for i := 0; i < 1000; i++ {
}

b.Log("count hll1 = ", hll1.Count())
b.Log("count hll2 = ", hll2.Count())

for i := 0; i < b.N; i++ {
hll1.Merge(hll2)
}
b.Log("count hll1 | hll2 =", hll1.Count())
}
``````

gives me this

``````BenchmarkHLLPP-4       50000         36267 ns/op
--- BENCH: BenchmarkHLLPP-4
operation_test.go:160: count hll1 =  1000
operation_test.go:161: count hll2 =  1000
operation_test.go:166: count hll1 | hll2 = 244
operation_test.go:160: count hll1 =  1000
operation_test.go:161: count hll2 =  1000
operation_test.go:166: count hll1 | hll2 = 244
operation_test.go:160: count hll1 =  1000
operation_test.go:161: count hll2 =  1000
operation_test.go:166: count hll1 | hll2 = 244
operation_test.go:160: count hll1 =  1000
``````
opened by tuxlinuxien 2
• #### Updated benchmarks to use the fnv-a variant.

This improves the avalanche characteristic and avoids the issue found in: https://github.com/clarkduvall/hyperloglog/issues/10

I ran the benchmark. Code compiles fine; outputs look reasonable.

opened by nieksand 2
• #### Be less restrictive when adding items

When adding items to sets, it's often impractical to use structs that implement full `hash.Hash32/hash.Hash64` method set. Most of my implementations contain a bunch of empty methods, pretty much what you have done in your tests with `fakeHash32/fakeHash64`.

opened by dim 2
• #### add new encode/decode mechanism to support external serialization

The existing gob encoder is easy to use but really slow. I'm using protobuf for my project which is much faster, but depends on serializing to/from generated data structures. Rather than introduce a dependency to the library, I've added this interface to translate from hll's internal data to the external struct with as little extra copying and allocation as possible. I think this is sufficiently generic to be used with a variety of communication libraries.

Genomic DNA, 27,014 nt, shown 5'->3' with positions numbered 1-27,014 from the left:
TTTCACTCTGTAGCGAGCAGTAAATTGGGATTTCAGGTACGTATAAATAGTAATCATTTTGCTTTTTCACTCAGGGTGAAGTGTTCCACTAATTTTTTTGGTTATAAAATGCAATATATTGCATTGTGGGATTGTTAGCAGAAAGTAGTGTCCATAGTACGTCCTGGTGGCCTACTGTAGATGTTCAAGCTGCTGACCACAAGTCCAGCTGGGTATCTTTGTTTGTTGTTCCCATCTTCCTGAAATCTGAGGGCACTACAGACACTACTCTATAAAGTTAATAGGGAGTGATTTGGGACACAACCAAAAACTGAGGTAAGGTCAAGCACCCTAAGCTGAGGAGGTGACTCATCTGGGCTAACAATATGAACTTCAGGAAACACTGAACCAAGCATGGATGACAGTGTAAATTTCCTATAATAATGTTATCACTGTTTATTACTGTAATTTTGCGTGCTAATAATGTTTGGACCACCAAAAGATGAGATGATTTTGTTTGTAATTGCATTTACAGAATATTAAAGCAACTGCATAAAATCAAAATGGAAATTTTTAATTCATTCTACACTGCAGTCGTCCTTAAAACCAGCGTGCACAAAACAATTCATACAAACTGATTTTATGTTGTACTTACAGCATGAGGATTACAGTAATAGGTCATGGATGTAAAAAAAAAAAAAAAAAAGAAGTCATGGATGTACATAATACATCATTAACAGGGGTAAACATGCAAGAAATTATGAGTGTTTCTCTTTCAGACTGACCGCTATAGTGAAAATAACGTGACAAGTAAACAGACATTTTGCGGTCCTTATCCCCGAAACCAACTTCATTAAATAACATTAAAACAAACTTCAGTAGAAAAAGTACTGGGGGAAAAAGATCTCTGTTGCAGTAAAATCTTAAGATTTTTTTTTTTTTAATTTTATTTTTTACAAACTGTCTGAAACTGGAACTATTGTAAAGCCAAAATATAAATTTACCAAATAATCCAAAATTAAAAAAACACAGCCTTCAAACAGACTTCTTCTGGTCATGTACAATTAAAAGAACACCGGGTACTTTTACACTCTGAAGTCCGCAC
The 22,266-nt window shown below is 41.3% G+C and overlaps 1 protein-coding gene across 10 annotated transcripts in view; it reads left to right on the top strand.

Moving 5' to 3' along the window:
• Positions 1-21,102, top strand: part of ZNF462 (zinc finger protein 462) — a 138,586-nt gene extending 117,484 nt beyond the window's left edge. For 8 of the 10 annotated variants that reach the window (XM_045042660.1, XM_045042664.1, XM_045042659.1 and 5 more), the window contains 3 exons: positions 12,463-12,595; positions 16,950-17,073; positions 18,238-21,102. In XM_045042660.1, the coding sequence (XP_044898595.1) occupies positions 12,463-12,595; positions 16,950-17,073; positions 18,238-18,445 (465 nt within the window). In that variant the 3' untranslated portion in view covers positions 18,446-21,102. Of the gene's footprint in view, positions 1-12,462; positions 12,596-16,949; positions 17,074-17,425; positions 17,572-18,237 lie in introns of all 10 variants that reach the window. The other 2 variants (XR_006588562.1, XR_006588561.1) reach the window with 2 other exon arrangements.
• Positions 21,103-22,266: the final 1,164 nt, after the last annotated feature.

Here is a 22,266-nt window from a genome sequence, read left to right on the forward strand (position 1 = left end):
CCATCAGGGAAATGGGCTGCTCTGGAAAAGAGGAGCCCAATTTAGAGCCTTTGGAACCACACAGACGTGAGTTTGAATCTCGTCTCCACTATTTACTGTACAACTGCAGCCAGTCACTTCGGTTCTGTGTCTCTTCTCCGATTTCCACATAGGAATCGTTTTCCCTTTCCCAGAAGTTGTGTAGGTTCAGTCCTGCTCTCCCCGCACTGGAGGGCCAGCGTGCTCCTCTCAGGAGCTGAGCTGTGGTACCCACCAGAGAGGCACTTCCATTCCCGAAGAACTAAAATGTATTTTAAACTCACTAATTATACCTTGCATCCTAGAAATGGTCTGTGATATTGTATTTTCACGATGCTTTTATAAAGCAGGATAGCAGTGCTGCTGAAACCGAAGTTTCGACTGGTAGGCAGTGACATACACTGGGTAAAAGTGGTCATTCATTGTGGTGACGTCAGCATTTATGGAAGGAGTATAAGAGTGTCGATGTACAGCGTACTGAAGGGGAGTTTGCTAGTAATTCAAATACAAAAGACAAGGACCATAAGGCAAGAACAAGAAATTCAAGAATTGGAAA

opened by ianwilkes 1
• #### added GobEncoder/GobDecoder interfaces to HyperLogLog and HyperLogLog+

I see that other efforts to add serialization/deserialization to HLL are not merged yet, so let me offer another one, because I find it critical to be able to save HLL counter and restore it if app is restarted.

Basically, I've added gob-compatible interfaces, so HLL and HLLP inside custom structs can be saved/restored seamlessly.

opened by zserge 1
• #### Fix function comments based on best practices from Effective Go

Every exported function in a program should have a doc comment. The first sentence should be a summary that starts with the name being declared. From effective go.

I generated this with CodeLingo and I'm keen to get some feedback, but this is automated so feel free to close it and just say "opt out" to opt out of future CodeLingo outreach PRs.

opened by BlakeMScurr 1

# What this does

• Adds a load function so we can make a new hyperloglog directly from the bytes instead of needing the `gob` format.

# Why is this needed?

I needed to deserialize HLLs that were serialized from another language.

#14 also tried to address this issue, but lacked tests and seemed to be abandoned.

Instead of setting a state, this returns a new HLL, which I think is cleaner.

opened by msanterre 0